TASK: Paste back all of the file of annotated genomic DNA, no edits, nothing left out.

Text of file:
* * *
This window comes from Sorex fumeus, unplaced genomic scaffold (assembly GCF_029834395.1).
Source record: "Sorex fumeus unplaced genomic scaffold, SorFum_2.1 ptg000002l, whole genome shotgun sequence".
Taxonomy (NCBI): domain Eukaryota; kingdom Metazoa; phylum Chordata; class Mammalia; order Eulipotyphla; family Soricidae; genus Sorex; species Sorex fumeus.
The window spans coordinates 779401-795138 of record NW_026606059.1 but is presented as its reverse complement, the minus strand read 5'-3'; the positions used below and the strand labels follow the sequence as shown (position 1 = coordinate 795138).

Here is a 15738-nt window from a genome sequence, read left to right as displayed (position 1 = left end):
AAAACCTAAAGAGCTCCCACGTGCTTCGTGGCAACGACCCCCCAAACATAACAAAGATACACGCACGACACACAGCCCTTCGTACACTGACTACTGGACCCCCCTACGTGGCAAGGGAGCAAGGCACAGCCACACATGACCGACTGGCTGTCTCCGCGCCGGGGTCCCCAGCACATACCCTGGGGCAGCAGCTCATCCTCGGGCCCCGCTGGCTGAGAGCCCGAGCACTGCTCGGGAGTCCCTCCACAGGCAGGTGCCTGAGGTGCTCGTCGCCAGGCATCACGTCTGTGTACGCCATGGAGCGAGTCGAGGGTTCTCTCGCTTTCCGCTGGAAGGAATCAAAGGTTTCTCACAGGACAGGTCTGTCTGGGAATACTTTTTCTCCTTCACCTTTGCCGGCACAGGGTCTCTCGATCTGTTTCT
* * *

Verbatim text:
This window comes from Sorex fumeus, unplaced genomic scaffold (assembly GCF_029834395.1).
Source record: "Sorex fumeus unplaced genomic scaffold, SorFum_2.1 ptg000002l, whole genome shotgun sequence".
Taxonomy (NCBI): domain Eukaryota; kingdom Metazoa; phylum Chordata; class Mammalia; order Eulipotyphla; family Soricidae; genus Sorex; species Sorex fumeus.
The window spans coordinates 779401-795138 of record NW_026606059.1 but is presented as its reverse complement, the minus strand read 5'-3'; the positions used below and the strand labels follow the sequence as shown (position 1 = coordinate 795138).

Here is a 15738-nt window from a genome sequence, read left to right as displayed (position 1 = left end):
AAAACCTAAAGAGCTCCCACGTGCTTCGTGGCAACGACCCCCCAAACATAACAAAGATACACGCACGACACACAGCCCTTCGTACACTGACTACTGGACCCCCCTACGTGGCAAGGGAGCAAGGCACAGCCACACATGACCGACTGGCTGTCTCCGCGCCGGGGTCCCCAGCACATACCCTGGGGCAGCAGCTCATCCTCGGGCCCCGCTGGCTGAGAGCCCGAGCACTGCTCGGGAGTCCCTCCACAGGCAGGTGCCTGAGGTGCTCGTCGCCAGGCATCACGTCTGTGTACGCCATGGAGCGAGTCGAGGGTTCTCTCGCTTTCCGCTGGAAGGAATCAAAGGTTTCTCACAGGACAGGTCTGTCTGGGAATACTTTTTCTCCTTCACCTTTGCCGGCACAGGGTCTCTCGATCTGTTTCT